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Lifelong Learning

Lifelong Learning

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Abraham Lincoln once said, "I do not think much of a man who is not wiser today than he was yesterday."

To Lincoln, learning was both an orientation and a daily adventure to be explored throughout life. People who are truly effective in what they do generally did not get that way by sitting still; they have applied themselves to constant or continuous learning.

Today the term "lifelong learning" is heard frequently. Examples of lifelong learning include adult education, continuing education, and other educational delivery systems and venues. Lifelong learners are curious, inquisitive, and interested in exploring ideas.

As Christians, we ought to be lifelong learners. In Matthew, Jesus told his followers that they should "Take my yoke upon you and learn from me, for I am gentle and humble in heart, and you will find rest for your souls" (Matthew 11:29).

Mentoring is one of the most effective methodologies in lifelong learning. Jesus is our mentor, and we are to learn from him in our daily walk in his presence.

The Scriptures are full of individuals who applied themselves to the work of accruing knowledge and wisdom.

One of the best examples in the Old Testament is Ezra. "For Ezra had devoted himself to the study and observance of the Law of the Lord, and to teaching its decrees and laws in Israel" (Ezra 7:10). Lifelong learning requires commitment and preparation. Ezra devoted himself, prepared his heart, and was fixed in his purpose to study the Word of God with all his heart, with all his powers, and with all his affections.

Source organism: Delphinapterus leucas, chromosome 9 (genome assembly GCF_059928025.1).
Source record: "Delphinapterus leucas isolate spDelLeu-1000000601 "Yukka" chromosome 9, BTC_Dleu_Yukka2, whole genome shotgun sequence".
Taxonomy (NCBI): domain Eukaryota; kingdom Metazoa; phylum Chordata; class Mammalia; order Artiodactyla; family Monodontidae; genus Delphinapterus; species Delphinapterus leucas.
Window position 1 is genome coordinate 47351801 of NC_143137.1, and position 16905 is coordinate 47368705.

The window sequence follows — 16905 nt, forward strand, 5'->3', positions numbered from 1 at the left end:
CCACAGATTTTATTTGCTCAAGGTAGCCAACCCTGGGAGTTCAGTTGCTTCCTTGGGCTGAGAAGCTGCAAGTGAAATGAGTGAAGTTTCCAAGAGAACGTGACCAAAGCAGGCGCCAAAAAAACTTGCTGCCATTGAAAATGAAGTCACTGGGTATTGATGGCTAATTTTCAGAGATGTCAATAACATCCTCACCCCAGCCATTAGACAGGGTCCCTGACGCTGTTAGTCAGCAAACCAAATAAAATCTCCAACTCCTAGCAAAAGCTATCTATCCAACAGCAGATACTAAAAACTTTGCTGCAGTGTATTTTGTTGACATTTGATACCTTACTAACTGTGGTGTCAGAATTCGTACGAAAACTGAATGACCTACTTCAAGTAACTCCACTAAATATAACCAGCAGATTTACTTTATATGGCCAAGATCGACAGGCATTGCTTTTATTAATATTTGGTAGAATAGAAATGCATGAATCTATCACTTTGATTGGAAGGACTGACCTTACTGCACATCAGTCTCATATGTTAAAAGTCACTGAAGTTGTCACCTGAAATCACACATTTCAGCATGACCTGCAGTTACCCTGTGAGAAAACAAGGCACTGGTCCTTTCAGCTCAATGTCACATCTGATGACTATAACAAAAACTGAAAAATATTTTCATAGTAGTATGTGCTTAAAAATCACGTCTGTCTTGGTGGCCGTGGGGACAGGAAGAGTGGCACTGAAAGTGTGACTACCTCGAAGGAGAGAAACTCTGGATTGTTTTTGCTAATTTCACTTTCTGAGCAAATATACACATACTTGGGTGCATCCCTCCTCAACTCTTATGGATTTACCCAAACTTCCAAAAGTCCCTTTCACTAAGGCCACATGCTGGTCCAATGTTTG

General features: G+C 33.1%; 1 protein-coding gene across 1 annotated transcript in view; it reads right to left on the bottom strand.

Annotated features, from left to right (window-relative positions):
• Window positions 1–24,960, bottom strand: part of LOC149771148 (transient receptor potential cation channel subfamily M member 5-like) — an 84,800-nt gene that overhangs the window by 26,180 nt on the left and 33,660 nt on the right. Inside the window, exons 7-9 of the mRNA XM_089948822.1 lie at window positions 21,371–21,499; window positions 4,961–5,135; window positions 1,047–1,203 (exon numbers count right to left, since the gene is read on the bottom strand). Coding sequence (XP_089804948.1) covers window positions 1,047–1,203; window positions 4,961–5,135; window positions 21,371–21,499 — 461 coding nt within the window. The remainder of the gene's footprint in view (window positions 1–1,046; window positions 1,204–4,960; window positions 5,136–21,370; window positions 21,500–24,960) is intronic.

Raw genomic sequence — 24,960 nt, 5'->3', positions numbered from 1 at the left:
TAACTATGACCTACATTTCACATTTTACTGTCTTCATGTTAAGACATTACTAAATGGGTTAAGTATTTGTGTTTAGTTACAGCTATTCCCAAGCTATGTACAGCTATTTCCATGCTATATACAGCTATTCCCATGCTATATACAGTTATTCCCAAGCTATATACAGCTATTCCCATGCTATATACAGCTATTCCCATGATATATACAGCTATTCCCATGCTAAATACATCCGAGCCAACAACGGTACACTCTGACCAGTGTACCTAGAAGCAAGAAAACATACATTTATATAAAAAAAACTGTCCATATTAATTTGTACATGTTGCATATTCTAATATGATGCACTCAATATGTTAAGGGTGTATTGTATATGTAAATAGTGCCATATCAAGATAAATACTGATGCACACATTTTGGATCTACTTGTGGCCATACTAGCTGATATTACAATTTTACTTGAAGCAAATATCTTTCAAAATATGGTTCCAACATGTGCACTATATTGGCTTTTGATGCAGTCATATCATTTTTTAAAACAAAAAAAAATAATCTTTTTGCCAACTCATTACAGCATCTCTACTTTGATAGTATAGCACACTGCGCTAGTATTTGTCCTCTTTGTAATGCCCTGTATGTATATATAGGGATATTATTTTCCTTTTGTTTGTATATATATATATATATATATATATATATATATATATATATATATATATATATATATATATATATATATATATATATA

Anthony D'Angelo wrote, "Develop a passion for learning. If you do, you will never cease to grow."

Legendary UCLA basketball coach, John Wooden, once said, "Be observing constantly. Stay open minded. Be eager to learn and improve."

How can we become lifelong learners?

  1. Read: Get in the habit of always reading something. Of course, the Bible should be first in our reading. Develop a "to be read" list. Read the great devotional classics and books on holiness. Not in the habit of reading? Try starting with just one chapter a day.
  2. Surround yourself with other learners: Charles Jones wrote, "You will be the same person in five years as you are today except for the books you read and the people you meet." The people with whom you spend your time make a huge impact on your attitude, your values, and your lifestyle. Surround yourself with friends who are growing and learning and who can challenge you to do the same.
  3. Be around people different than you: It is easy to get tunnel vision when you relate only to others of the same age, background, or world view as yours. Stretch yourself and make friends with individuals outside your comfort zone. Build a bridge with those who need to know Jesus. Be proactive and meet your neighbors so that you can hear about life from their perspectives.

Scientific research reveals that now, more than ever, a challenged, stimulated brain may well be the key to a vibrant life. Lifelong learning keeps the brain active and may actually inhibit some diseases while enriching one's emotional, intellectual, and spiritual wellness. Other payoffs include enhanced natural abilities, open mindedness, increased wisdom, and adaptability to change.

Being a lifelong learner will help you find meaning in your life, which in turn helps you become an active contributor to your church and your world. Most importantly, this pleases God and transforms one's spiritual life.

David W. Graves serves as general superintendent in the Church of the Nazarene.

Holiness Today, Nov/Dec 2013